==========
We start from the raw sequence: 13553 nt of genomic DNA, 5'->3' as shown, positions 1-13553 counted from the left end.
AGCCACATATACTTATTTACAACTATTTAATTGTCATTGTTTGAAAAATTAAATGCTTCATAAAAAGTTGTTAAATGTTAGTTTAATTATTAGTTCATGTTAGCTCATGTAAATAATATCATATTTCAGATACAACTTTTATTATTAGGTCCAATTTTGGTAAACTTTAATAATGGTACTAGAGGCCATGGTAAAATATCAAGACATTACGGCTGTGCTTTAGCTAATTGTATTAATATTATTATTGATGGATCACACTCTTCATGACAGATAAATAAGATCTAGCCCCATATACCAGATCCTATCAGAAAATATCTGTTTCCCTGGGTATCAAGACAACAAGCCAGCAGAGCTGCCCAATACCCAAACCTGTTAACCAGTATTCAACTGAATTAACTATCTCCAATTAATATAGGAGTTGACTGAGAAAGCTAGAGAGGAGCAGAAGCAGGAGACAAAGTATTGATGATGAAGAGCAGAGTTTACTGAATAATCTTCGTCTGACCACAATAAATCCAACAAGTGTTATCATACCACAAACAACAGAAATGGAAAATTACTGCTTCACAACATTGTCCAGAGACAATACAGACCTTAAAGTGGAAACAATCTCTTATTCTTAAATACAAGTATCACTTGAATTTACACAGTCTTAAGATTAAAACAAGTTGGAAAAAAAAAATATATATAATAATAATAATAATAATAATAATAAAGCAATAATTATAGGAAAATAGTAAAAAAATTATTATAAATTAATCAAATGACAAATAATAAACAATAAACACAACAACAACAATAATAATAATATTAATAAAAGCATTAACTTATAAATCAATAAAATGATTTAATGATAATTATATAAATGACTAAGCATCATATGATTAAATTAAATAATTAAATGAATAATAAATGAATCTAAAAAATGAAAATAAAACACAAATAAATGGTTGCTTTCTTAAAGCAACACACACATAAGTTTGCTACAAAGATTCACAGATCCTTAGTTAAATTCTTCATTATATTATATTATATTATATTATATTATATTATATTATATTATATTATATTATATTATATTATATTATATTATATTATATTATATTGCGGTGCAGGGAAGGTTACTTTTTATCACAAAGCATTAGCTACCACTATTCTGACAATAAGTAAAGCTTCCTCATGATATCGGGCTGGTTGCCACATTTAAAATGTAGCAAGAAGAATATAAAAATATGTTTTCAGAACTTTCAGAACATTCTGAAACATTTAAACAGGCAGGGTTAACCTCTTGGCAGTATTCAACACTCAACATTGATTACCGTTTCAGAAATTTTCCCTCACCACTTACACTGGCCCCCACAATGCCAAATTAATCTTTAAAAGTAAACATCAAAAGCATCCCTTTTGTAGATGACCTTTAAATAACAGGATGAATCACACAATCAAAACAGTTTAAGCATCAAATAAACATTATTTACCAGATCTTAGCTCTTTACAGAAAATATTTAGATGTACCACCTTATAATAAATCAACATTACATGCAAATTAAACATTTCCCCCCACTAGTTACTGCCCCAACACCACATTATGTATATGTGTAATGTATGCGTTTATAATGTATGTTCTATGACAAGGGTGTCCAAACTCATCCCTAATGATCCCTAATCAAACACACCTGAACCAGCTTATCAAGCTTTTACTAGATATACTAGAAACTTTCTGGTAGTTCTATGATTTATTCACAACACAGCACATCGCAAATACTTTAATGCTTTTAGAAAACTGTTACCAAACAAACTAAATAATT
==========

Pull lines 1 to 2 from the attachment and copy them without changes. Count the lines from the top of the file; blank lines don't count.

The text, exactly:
We start from the raw sequence: 13553 nt of genomic DNA, 5'->3' as shown, positions 1-13553 counted from the left end.
AGCCACATATACTTATTTACAACTATTTAATTGTCATTGTTTGAAAAATTAAATGCTTCATAAAAAGTTGTTAAATGTTAGTTTAATTATTAGTTCATGTTAGCTCATGTAAATAATATCATATTTCAGATACAACTTTTATTATTAGGTCCAATTTTGGTAAACTTTAATAATGGTACTAGAGGCCATGGTAAAATATCAAGACATTACGGCTGTGCTTTAGCTAATTGTATTAATATTATTATTGATGGATCACACTCTTCATGACAGATAAATAAGATCTAGCCCCATATACCAGATCCTATCAGAAAATATCTGTTTCCCTGGGTATCAAGACAACAAGCCAGCAGAGCTGCCCAATACCCAAACCTGTTAACCAGTATTCAACTGAATTAACTATCTCCAATTAATATAGGAGTTGACTGAGAAAGCTAGAGAGGAGCAGAAGCAGGAGACAAAGTATTGATGATGAAGAGCAGAGTTTACTGAATAATCTTCGTCTGACCACAATAAATCCAACAAGTGTTATCATACCACAAACAACAGAAATGGAAAATTACTGCTTCACAACATTGTCCAGAGACAATACAGACCTTAAAGTGGAAACAATCTCTTATTCTTAAATACAAGTATCACTTGAATTTACACAGTCTTAAGATTAAAACAAGTTGGAAAAAAAAAATATATATAATAATAATAATAATAATAATAATAAAGCAATAATTATAGGAAAATAGTAAAAAAATTATTATAAATTAATCAAATGACAAATAATAAACAATAAACACAACAACAACAATAATAATAATATTAATAAAAGCATTAACTTATAAATCAATAAAATGATTTAATGATAATTATATAAATGACTAAGCATCATATGATTAAATTAAATAATTAAATGAATAATAAATGAATCTAAAAAATGAAAATAAAACACAAATAAATGGTTGCTTTCTTAAAGCAACACACACATAAGTTTGCTACAAAGATTCACAGATCCTTAGTTAAATTCTTCATTATATTATATTATATTATATTATATTATATTATATTATATTATATTATATTATATTATATTATATTATATTATATTATATTATATTGCGGTGCAGGGAAGGTTACTTTTTATCACAAAGCATTAGCTACCACTATTCTGACAATAAGTAAAGCTTCCTCATGATATCGGGCTGGTTGCCACATTTAAAATGTAGCAAGAAGAATATAAAAATATGTTTTCAGAACTTTCAGAACATTCTGAAACATTTAAACAGGCAGGGTTAACCTCTTGGCAGTATTCAACACTCAACATTGATTACCGTTTCAGAAATTTTCCCTCACCACTTACACTGGCCCCCACAATGCCAAATTAATCTTTAAAAGTAAACATCAAAAGCATCCCTTTTGTAGATGACCTTTAAATAACAGGATGAATCACACAATCAAAACAGTTTAAGCATCAAATAAACATTATTTACCAGATCTTAGCTCTTTACAGAAAATATTTAGATGTACCACCTTATAATAAATCAACATTACATGCAAATTAAACATTTCCCCCCACTAGTTACTGCCCCAACACCACATTATGTATATGTGTAATGTATGCGTTTATAATGTATGTTCTATGACAAGGGTGTCCAAACTCATCCCTAATGATCCCTAATCAAACACACCTGAACCAGCTTATCAAGCTTTTACTAGATATACTAGAAACTTTCTGGTAGTTCTATGATTTATTCACAACACAGCACATCGCAAATACTTTAATGCTTTTAGAAAACTGTTACCAAACAAACTAAATAATT